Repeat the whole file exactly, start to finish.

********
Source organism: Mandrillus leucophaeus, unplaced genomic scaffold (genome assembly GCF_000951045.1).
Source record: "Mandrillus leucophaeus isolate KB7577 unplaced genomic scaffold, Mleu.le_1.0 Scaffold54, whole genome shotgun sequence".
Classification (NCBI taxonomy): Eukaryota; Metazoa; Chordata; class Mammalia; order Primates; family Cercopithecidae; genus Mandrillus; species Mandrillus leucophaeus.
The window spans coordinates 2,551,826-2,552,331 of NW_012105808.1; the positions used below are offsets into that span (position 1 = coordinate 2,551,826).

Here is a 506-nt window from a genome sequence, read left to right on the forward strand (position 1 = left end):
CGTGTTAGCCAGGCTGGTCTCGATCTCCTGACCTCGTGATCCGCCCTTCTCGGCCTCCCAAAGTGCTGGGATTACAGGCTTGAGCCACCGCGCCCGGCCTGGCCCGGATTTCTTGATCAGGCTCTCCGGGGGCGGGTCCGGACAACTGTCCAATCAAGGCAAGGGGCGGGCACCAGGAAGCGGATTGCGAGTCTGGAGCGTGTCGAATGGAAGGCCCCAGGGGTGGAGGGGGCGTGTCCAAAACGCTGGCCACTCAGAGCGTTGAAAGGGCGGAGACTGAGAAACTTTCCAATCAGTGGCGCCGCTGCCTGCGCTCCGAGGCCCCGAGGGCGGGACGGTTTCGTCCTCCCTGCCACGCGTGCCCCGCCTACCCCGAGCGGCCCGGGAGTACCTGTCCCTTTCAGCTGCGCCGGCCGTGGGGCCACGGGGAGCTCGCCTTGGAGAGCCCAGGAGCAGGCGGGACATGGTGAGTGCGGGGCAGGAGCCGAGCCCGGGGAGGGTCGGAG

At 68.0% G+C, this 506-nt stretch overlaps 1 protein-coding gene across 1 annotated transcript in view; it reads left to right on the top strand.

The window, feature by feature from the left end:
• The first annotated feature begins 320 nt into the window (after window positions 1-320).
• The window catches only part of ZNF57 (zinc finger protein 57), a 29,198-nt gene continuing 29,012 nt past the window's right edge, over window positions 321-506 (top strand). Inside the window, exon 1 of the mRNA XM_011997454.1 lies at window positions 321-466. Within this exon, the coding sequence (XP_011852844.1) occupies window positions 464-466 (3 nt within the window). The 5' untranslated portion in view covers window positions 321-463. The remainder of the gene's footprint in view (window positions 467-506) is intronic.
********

Source organism: Mandrillus leucophaeus, unplaced genomic scaffold (genome assembly GCF_000951045.1).
Source record: "Mandrillus leucophaeus isolate KB7577 unplaced genomic scaffold, Mleu.le_1.0 Scaffold54, whole genome shotgun sequence".
Classification (NCBI taxonomy): Eukaryota; Metazoa; Chordata; class Mammalia; order Primates; family Cercopithecidae; genus Mandrillus; species Mandrillus leucophaeus.
The window spans coordinates 2,551,826-2,552,331 of NW_012105808.1; the positions used below are offsets into that span (position 1 = coordinate 2,551,826).

Here is a 506-nt window from a genome sequence, read left to right on the forward strand (position 1 = left end):
CGTGTTAGCCAGGCTGGTCTCGATCTCCTGACCTCGTGATCCGCCCTTCTCGGCCTCCCAAAGTGCTGGGATTACAGGCTTGAGCCACCGCGCCCGGCCTGGCCCGGATTTCTTGATCAGGCTCTCCGGGGGCGGGTCCGGACAACTGTCCAATCAAGGCAAGGGGCGGGCACCAGGAAGCGGATTGCGAGTCTGGAGCGTGTCGAATGGAAGGCCCCAGGGGTGGAGGGGGCGTGTCCAAAACGCTGGCCACTCAGAGCGTTGAAAGGGCGGAGACTGAGAAACTTTCCAATCAGTGGCGCCGCTGCCTGCGCTCCGAGGCCCCGAGGGCGGGACGGTTTCGTCCTCCCTGCCACGCGTGCCCCGCCTACCCCGAGCGGCCCGGGAGTACCTGTCCCTTTCAGCTGCGCCGGCCGTGGGGCCACGGGGAGCTCGCCTTGGAGAGCCCAGGAGCAGGCGGGACATGGTGAGTGCGGGGCAGGAGCCGAGCCCGGGGAGGGTCGGAG

At 68.0% G+C, this 506-nt stretch overlaps 1 protein-coding gene across 1 annotated transcript in view; it reads left to right on the top strand.

The window, feature by feature from the left end:
• The first annotated feature begins 320 nt into the window (after window positions 1-320).
• The window catches only part of ZNF57 (zinc finger protein 57), a 29,198-nt gene continuing 29,012 nt past the window's right edge, over window positions 321-506 (top strand). Inside the window, exon 1 of the mRNA XM_011997454.1 lies at window positions 321-466. Within this exon, the coding sequence (XP_011852844.1) occupies window positions 464-466 (3 nt within the window). The 5' untranslated portion in view covers window positions 321-463. The remainder of the gene's footprint in view (window positions 467-506) is intronic.